Archive | February, 2015

Anatomical Fascination: The Wax Venuses

Posted on 07 February 2015 by Cindy Zhu (Meds 2018), The History of Medicine Club

Today wax figures are synonymous with Madame Tussaud’s life-sized sculptures of famous movie stars, athletes, and historical figures, as a tourist attraction. What many may not know is that Tussaud’s wax modelling skills were actually apprenticed from a physician, Dr. Philippe Curtius, and that Curtius used these skills not only as a medium for the fine arts but for creating realistic anatomical models for medical education. As dissections of human cadavers were still infrequent and religiously opposed, and illustrations were limited by their two-dimensional nature, the art of anatomical modelling began to blossom in 18th century Europe. Frequently, these models were not simply instructional diagrams but also communicated the relationship between the human body and the divinely created world as a whole, as understood at the time.

History of Medicine (1)

Of particular interest are several Italian wax models of women sometimes called the “Anatomical Venuses”, created by Clemente Susini in Florence after he joined the workshop of La Specola in 1773. These life-sized figures are reclined on a silk bed in a glass and rosewood case, adorned with glass eyes and human hair, and can be dismembered into dozens of parts to reveal its finely crafted anatomy. Not at all suggestive of a medical specimen, these attractive figures recall the beauty of classical sculpture and almost seem to be alive.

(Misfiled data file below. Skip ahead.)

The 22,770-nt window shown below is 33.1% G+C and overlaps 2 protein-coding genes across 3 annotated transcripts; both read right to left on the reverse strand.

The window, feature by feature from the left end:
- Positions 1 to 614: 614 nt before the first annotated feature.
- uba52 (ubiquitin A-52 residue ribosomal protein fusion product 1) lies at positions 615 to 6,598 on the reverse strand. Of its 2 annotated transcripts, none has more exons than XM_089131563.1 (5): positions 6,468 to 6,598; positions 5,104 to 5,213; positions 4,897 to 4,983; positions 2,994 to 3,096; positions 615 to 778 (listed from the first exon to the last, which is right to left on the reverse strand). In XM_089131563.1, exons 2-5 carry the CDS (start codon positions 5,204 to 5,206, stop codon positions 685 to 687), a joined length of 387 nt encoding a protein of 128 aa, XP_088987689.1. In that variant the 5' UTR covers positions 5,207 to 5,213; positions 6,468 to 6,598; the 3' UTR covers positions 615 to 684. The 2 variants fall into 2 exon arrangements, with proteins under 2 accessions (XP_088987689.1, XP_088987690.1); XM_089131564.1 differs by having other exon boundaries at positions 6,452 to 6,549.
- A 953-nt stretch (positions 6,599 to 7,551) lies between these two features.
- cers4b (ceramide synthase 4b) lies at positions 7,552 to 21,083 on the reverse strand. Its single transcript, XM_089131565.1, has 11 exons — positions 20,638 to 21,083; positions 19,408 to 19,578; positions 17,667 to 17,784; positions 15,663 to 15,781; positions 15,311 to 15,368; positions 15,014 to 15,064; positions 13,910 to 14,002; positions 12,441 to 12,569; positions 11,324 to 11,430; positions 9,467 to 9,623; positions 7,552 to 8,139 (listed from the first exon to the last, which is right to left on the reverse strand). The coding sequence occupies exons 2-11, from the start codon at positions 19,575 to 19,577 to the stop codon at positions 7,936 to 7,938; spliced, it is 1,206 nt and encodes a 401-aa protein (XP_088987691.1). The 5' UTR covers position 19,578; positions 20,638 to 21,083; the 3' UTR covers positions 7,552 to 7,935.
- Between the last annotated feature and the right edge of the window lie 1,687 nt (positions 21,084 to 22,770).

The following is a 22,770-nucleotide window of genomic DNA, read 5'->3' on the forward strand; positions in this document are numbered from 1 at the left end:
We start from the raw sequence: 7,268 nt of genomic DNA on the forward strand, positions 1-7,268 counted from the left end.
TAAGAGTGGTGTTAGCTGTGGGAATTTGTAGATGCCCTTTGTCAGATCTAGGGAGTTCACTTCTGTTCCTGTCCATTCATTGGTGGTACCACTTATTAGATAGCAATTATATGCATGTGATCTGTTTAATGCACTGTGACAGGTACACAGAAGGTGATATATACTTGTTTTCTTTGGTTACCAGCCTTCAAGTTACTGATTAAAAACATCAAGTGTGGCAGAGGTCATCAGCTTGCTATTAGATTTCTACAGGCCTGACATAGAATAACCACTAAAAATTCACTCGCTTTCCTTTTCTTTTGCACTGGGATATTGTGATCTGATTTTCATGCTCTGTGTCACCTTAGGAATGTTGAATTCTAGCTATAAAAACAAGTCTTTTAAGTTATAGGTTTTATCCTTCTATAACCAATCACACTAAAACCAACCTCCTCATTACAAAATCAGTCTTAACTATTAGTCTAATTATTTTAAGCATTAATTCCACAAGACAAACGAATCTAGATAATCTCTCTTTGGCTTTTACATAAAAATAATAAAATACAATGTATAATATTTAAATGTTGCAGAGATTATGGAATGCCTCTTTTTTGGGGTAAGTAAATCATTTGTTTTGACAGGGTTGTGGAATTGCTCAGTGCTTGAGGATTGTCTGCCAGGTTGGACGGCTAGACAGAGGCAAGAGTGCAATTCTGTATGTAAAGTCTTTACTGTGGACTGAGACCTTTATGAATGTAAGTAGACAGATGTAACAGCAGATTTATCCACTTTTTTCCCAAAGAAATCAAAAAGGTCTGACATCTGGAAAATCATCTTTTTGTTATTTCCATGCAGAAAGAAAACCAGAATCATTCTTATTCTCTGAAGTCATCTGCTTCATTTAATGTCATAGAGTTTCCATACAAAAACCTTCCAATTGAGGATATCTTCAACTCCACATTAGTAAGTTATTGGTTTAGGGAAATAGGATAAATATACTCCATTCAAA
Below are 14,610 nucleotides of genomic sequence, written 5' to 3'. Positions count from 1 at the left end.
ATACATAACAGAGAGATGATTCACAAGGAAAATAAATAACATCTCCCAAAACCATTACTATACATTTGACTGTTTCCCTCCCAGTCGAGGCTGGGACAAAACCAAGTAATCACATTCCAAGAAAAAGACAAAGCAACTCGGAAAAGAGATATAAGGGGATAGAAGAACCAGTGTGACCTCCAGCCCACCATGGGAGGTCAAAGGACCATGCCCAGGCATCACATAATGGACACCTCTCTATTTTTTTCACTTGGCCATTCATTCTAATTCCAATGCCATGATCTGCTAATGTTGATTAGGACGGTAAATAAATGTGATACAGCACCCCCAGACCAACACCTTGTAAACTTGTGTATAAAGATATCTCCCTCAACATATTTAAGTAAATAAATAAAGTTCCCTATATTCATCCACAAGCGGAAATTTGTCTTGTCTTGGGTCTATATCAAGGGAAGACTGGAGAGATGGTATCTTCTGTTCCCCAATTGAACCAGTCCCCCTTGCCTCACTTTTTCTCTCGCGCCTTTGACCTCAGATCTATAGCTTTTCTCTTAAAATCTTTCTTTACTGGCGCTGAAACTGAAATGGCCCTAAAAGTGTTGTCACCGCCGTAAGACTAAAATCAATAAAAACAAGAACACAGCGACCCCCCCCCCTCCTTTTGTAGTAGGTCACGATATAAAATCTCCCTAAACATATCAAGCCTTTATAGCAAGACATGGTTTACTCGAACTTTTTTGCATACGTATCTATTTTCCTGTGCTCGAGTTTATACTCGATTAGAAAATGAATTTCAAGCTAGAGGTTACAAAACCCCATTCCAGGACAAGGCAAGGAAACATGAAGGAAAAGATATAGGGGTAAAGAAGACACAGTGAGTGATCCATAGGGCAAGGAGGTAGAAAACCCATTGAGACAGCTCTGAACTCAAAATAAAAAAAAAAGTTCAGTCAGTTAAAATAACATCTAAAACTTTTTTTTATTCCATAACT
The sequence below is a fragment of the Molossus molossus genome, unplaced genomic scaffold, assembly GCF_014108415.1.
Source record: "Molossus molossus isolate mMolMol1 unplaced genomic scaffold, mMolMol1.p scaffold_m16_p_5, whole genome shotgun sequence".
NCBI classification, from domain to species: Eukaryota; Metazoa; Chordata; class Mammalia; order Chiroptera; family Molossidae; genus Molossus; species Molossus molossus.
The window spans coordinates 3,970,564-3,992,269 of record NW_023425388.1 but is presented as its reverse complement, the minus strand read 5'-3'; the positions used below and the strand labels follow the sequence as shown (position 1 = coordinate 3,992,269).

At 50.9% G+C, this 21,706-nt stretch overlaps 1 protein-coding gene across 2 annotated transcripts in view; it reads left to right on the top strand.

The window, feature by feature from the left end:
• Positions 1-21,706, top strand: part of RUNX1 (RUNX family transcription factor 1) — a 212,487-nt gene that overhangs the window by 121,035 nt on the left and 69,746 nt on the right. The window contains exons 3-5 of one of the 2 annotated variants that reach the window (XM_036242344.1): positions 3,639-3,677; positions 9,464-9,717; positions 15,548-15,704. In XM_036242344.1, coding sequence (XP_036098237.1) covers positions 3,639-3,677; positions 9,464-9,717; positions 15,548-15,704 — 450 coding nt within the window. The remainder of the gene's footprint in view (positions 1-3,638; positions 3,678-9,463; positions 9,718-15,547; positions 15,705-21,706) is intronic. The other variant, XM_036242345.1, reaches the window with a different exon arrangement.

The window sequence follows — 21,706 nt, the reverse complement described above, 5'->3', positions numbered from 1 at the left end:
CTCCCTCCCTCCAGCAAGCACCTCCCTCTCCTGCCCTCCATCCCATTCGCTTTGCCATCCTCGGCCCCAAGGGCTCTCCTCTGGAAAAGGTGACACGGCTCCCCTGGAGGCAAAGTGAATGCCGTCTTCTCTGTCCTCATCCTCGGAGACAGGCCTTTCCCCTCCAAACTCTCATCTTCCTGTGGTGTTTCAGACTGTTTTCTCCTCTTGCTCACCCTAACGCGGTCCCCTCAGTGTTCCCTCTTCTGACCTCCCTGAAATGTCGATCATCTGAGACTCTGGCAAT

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Their languid gaze has been described as recalling that seen in the sculpture Blessed Ludovica Albertoni by Bernini, completed in 1674, where Ludovica is portrayed in a moment of mystical communion with God as her death nears. These figures thus make a statement about the nature of life and death, connecting a medical understanding of the body with its greater purpose of serving as a vessel for the soul during its time on Earth. The medical students of the time would be reminded of the context of their practice each time they used these models.

Today, these figures are open for public viewing in the museums of medical institutions as objects of art and spectacle, perhaps not unlike Madame Tussaud’s exhibitions. As I learned about them during my research on the use of modelling in medical education, I could not help but become fascinated by this combination of the medical, the artistic, the religious and the social context which exemplifies the appeal of studying the history of medicine for many.

 

References

  1. Ballestriero, Roberta. Anatomical models and wax Venuses: art masterpieces or scientific craft works? Journal of Anatomy. 216(2):223-234.
  2. Ebenstein, Joanna. “An Ode to an Anatomical Venus.” Atlas Obscura. 14 Feb 2013. Web. <http://www.atlasobscura.com/articles/an-ode-to-an-anatomical-venus-morbid-anatomy>
  3. Kemp, Martin and Wallace, Marina. Spectacular Bodies: The Art and Science of the Human Body from Leonardo to Now. Hayward Gallery, University of California Press. 2000.
  4. Riva, Alessandro. Flesh & Wax: Clemente Susini’s Anatomical Models in the University of Cagliari. Illiso Publishing House. 2007.

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